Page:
5 pounds ground meat
5 cups Total whole grain cereal
5 cups oats (slow cooking type)
2½ cups raw wheat germ
¾ cup oil
¾ cup molasses
6 egg yolks
5 packets gelatin
2 ½ tablespoons Solid Gold Seameal supplement
Mix up, form balls, freeze, feed as treats or food supplement.
Mix all ingredients together thoroughly like you would a meatloaf.
Roll into balls no larger than 1 inch diameter.
Divide into at least 6 separate containers or bags. Freeze. Thaw as needed for feeding.
I take a frozen pack to dogs shows with me, kept on ice, and never have had any trouble with it spoiling, even in the heat of Texas summers...
All my dogs go crazy over this stuff...but you have to be careful, it will put wt on the dogs pretty fast if you feed enough....I feed a pack a day...half in am , half in pm.
When I want to increase the weight on a dog, I feed more; so far I haven't got to the point where they won't eat anymore, and believe me, Satin has eaten a lot at one setting. It will put on the weight, make the coats soft and blue black (on black dogs at least, that's all I have).
The dogs stop all the itching and chewing at their coats/skin, their eyes get this bright look and the energy level goes out the roof(not that Belgians need any more energy).
The bitch that I got this recipe for is a picky eater, but when this in on the food (I long ago stopped trying to "bury" it in the other food; they just hunt it down to eat first, and making a mess trying) she eats much better. It seems to whet her appetite.
Per the information received after having the Satin Balls recipe checked by several vets/labs:
Satin Balls is a total canine diet. It can be fed by itself or as a supplement, for however long you wish. My dogs have been on Satin Balls for over a year; the only time that I have fed it alone is when I had a sick dog needing to be built up or an underweight dog that I plan on showing.
The only problem with feeding it by itself is figuring out the amount. It will put weight on a dog in a few days...that's why it is so great to feed just before a show. If you have a dog that is in good weight, but you just want to build coat/endurance, you would have to figure out how much to feed (cal per kg), or you would end up with a fat dog in a very short time. At one point, I let Satin eat as much as she wanted, just to see how much she would consume. I never got to that point! After a pound pack, she was still looking for more, so I stopped. I have been told a dog will stop eating when full on it, and that you can then gauge the amount needed to maintain weight!
I just find that per the pocketbook and ease, my dogs do very well on it as a supplement. I give about a 1/4 pound each night to maintain beautiful coats, energy level, and a full appetite...no picky eaters here.
Just don't try to hide it in the kibble...they will make a mess throwing out the kibble, digging for the Satin Balls! My dogs have never gotten sick on Satin balls...not even when I am at a show and feed only that. I feed less kibble, so I saves money there. There is also less stool to pick up as the dogs are able to digest all of the Satin Balls.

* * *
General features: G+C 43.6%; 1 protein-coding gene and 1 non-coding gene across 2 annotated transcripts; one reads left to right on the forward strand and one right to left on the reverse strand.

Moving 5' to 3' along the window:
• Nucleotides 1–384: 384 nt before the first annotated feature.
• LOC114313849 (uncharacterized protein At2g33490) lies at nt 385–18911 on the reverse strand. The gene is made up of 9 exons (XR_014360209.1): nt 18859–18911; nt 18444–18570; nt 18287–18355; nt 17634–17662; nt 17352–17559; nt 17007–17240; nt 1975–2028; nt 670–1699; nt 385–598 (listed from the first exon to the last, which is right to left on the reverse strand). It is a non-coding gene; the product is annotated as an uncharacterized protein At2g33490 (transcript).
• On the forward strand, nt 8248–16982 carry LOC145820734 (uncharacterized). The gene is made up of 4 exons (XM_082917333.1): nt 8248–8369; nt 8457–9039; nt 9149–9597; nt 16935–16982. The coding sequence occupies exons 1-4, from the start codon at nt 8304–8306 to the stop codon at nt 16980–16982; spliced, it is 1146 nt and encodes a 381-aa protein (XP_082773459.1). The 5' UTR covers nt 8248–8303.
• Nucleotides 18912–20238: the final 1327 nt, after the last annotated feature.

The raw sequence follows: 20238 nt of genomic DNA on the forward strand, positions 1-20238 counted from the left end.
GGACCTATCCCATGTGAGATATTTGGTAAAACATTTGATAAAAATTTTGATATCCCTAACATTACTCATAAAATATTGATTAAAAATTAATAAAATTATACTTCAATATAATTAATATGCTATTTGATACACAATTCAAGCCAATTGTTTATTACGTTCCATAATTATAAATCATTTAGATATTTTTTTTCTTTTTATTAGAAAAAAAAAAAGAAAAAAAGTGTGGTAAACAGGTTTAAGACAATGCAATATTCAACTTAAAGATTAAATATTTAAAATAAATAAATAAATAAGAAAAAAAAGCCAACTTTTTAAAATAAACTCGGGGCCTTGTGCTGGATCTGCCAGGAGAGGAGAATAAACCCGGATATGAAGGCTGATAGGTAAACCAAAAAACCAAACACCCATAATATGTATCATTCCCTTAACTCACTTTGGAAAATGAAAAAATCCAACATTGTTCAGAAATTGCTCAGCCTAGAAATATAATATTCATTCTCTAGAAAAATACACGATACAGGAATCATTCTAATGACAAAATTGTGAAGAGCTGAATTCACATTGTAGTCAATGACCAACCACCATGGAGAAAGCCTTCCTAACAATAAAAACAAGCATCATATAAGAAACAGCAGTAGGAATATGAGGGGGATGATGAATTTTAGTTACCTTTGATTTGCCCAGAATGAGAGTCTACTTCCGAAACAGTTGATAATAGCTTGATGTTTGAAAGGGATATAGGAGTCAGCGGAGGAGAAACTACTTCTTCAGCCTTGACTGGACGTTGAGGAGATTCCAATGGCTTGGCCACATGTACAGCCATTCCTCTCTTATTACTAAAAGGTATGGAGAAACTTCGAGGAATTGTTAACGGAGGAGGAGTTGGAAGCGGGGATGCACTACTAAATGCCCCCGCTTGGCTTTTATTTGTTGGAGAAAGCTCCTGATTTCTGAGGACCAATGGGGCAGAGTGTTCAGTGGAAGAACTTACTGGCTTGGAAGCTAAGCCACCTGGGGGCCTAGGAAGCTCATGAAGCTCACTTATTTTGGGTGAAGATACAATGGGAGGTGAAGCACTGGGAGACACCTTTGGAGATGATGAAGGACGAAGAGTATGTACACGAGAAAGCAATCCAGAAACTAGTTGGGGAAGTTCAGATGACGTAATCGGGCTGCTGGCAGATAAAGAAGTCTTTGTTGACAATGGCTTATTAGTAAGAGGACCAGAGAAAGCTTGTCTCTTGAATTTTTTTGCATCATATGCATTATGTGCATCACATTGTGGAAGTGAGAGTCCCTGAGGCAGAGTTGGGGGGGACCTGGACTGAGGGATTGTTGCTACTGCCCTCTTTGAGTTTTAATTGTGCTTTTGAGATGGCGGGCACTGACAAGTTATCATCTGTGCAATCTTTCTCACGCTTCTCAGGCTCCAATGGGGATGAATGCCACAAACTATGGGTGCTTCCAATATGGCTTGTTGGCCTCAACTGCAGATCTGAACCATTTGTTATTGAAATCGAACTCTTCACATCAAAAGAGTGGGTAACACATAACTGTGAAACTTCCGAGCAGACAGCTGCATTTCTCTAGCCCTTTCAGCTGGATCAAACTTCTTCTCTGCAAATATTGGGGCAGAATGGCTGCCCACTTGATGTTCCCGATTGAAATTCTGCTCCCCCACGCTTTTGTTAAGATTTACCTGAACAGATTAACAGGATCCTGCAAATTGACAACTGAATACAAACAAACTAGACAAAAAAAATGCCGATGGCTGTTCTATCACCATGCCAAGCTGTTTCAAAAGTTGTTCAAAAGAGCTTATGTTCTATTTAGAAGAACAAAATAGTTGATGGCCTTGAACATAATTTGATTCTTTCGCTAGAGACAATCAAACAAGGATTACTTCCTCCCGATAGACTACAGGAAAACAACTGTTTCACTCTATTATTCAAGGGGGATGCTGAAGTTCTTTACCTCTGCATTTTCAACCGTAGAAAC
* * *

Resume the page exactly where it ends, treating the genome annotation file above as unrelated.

I have been playing with the recipe. I now use the Knox Joint Gelatin instead of the plain Knox unflavored gelatin. Since this is high in vit C and protein, and is good for the joints, it would be good for the dogs. They don't seem to mind the added flavor.
I am also adding Flaxseed oil. They probably don't need the added oil, but so far I have not seen it hurt anything.
Fix some up and let your dogs enjoy. They will love you forever and forever!
In response to a question about feeding young dogs satin balls:
Satin Balls are a supplement to a regular diet designed to add weight to under weight dogs. Satin Balls are NOT a full spectrum diet in and of themselves.
Commercial foods are nutritionally formulated to ensure that certain ratios (such as the calcium/phosphorus/mangenese) are at their optimal levels and adequately biologically available. When you start adding things, such as Satin Balls, you disturb that ratio because they (Satin Balls) contain no additional calcium to offset the increased phosporus from the increased protein in the raw meat. In an adult dog, where Satin Balls are used for a period of time as a supplement, this is inconsequential. However, in a pup
it can be devastating the the proper gropwth of the bones and joint development.
Various commercial providers of BARF (biologically appropriate raw foods) sell whole ground products. Check the Internet. Or, grind your own. Or, check out the other BARF groups on YahooGroups and find a local source or join one of the co-ops operated through those lists.
Personally, while I believe in the BARF approach, I don't think a pup is the right place for a beginner to start. Too little room for a safe margin of error. I'd advise you to stick to a good, premium adult food for large breed dogs. At the very least, I'd advise you to consult the breeder from whom you'll be buying the puppy as to what they have found works best with their lines.
Michael J. Seattle, WA.